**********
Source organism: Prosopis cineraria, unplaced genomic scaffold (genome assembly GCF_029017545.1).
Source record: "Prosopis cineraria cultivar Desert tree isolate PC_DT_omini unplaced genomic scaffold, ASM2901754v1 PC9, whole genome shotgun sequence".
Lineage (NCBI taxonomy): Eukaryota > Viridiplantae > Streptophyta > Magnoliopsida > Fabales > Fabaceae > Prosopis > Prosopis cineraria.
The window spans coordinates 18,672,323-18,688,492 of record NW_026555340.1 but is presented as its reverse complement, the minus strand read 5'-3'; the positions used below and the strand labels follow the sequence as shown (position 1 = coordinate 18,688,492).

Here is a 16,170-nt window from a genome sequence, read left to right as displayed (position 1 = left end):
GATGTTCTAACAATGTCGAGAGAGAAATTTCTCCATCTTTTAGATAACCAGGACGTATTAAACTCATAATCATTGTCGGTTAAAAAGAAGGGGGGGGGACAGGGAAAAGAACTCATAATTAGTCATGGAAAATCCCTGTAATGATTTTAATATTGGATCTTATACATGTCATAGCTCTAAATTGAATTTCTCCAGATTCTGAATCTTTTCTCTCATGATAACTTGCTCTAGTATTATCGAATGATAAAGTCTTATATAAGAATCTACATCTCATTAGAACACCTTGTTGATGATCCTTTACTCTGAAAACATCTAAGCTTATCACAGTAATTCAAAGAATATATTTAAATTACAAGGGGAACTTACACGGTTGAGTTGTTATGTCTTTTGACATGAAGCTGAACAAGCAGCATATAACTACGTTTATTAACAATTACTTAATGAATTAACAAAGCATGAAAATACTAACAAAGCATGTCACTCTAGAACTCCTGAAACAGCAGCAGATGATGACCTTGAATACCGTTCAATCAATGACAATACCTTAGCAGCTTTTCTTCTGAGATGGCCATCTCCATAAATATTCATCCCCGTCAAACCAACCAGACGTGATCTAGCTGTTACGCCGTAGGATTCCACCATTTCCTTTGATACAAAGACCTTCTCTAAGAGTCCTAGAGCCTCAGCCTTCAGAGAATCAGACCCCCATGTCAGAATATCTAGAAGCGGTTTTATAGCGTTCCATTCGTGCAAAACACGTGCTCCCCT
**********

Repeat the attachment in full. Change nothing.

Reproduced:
Source organism: Prosopis cineraria, unplaced genomic scaffold (genome assembly GCF_029017545.1).
Source record: "Prosopis cineraria cultivar Desert tree isolate PC_DT_omini unplaced genomic scaffold, ASM2901754v1 PC9, whole genome shotgun sequence".
Lineage (NCBI taxonomy): Eukaryota > Viridiplantae > Streptophyta > Magnoliopsida > Fabales > Fabaceae > Prosopis > Prosopis cineraria.
The window spans coordinates 18,672,323-18,688,492 of record NW_026555340.1 but is presented as its reverse complement, the minus strand read 5'-3'; the positions used below and the strand labels follow the sequence as shown (position 1 = coordinate 18,688,492).

Here is a 16,170-nt window from a genome sequence, read left to right as displayed (position 1 = left end):
GATGTTCTAACAATGTCGAGAGAGAAATTTCTCCATCTTTTAGATAACCAGGACGTATTAAACTCATAATCATTGTCGGTTAAAAAGAAGGGGGGGGGACAGGGAAAAGAACTCATAATTAGTCATGGAAAATCCCTGTAATGATTTTAATATTGGATCTTATACATGTCATAGCTCTAAATTGAATTTCTCCAGATTCTGAATCTTTTCTCTCATGATAACTTGCTCTAGTATTATCGAATGATAAAGTCTTATATAAGAATCTACATCTCATTAGAACACCTTGTTGATGATCCTTTACTCTGAAAACATCTAAGCTTATCACAGTAATTCAAAGAATATATTTAAATTACAAGGGGAACTTACACGGTTGAGTTGTTATGTCTTTTGACATGAAGCTGAACAAGCAGCATATAACTACGTTTATTAACAATTACTTAATGAATTAACAAAGCATGAAAATACTAACAAAGCATGTCACTCTAGAACTCCTGAAACAGCAGCAGATGATGACCTTGAATACCGTTCAATCAATGACAATACCTTAGCAGCTTTTCTTCTGAGATGGCCATCTCCATAAATATTCATCCCCGTCAAACCAACCAGACGTGATCTAGCTGTTACGCCGTAGGATTCCACCATTTCCTTTGATACAAAGACCTTCTCTAAGAGTCCTAGAGCCTCAGCCTTCAGAGAATCAGACCCCCATGTCAGAATATCTAGAAGCGGTTTTATAGCGTTCCATTCGTGCAAAACACGTGCTCCCCT